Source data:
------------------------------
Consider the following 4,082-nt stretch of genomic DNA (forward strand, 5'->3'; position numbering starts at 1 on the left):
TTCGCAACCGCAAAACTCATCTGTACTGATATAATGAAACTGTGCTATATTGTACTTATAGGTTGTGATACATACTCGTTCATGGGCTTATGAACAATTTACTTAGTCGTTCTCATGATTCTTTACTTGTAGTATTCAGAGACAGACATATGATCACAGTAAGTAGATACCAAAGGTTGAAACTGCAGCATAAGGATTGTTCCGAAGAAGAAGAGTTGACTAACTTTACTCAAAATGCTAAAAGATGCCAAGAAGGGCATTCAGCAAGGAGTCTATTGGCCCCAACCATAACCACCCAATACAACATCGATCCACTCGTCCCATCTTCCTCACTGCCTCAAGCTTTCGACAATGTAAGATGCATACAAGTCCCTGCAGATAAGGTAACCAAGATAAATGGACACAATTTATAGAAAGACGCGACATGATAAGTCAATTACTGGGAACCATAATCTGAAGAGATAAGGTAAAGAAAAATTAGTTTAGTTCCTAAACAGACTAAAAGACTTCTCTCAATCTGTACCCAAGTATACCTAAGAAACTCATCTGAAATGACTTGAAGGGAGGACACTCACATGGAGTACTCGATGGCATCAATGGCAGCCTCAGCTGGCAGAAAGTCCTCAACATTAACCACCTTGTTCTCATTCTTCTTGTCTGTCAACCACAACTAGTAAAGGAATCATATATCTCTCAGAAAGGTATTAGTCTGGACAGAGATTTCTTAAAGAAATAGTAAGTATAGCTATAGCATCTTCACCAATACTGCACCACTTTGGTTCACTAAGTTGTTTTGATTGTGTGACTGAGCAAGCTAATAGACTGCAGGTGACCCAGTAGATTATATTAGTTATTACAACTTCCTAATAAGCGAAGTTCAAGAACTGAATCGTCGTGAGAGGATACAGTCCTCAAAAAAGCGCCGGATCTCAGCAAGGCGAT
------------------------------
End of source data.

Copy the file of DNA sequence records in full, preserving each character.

Consider the following 4,082-nt stretch of genomic DNA (forward strand, 5'->3'; position numbering starts at 1 on the left):
TTCGCAACCGCAAAACTCATCTGTACTGATATAATGAAACTGTGCTATATTGTACTTATAGGTTGTGATACATACTCGTTCATGGGCTTATGAACAATTTACTTAGTCGTTCTCATGATTCTTTACTTGTAGTATTCAGAGACAGACATATGATCACAGTAAGTAGATACCAAAGGTTGAAACTGCAGCATAAGGATTGTTCCGAAGAAGAAGAGTTGACTAACTTTACTCAAAATGCTAAAAGATGCCAAGAAGGGCATTCAGCAAGGAGTCTATTGGCCCCAACCATAACCACCCAATACAACATCGATCCACTCGTCCCATCTTCCTCACTGCCTCAAGCTTTCGACAATGTAAGATGCATACAAGTCCCTGCAGATAAGGTAACCAAGATAAATGGACACAATTTATAGAAAGACGCGACATGATAAGTCAATTACTGGGAACCATAATCTGAAGAGATAAGGTAAAGAAAAATTAGTTTAGTTCCTAAACAGACTAAAAGACTTCTCTCAATCTGTACCCAAGTATACCTAAGAAACTCATCTGAAATGACTTGAAGGGAGGACACTCACATGGAGTACTCGATGGCATCAATGGCAGCCTCAGCTGGCAGAAAGTCCTCAACATTAACCACCTTGTTCTCATTCTTCTTGTCTGTCAACCACAACTAGTAAAGGAATCATATATCTCTCAGAAAGGTATTAGTCTGGACAGAGATTTCTTAAAGAAATAGTAAGTATAGCTATAGCATCTTCACCAATACTGCACCACTTTGGTTCACTAAGTTGTTTTGATTGTGTGACTGAGCAAGCTAATAGACTGCAGGTGACCCAGTAGATTATATTAGTTATTACAACTTCCTAATAAGCGAAGTTCAAGAACTGAATCGTCGTGAGAGGATACAGTCCTCAAAAAAGCGCCGGATCTCAGCAAGGCGAT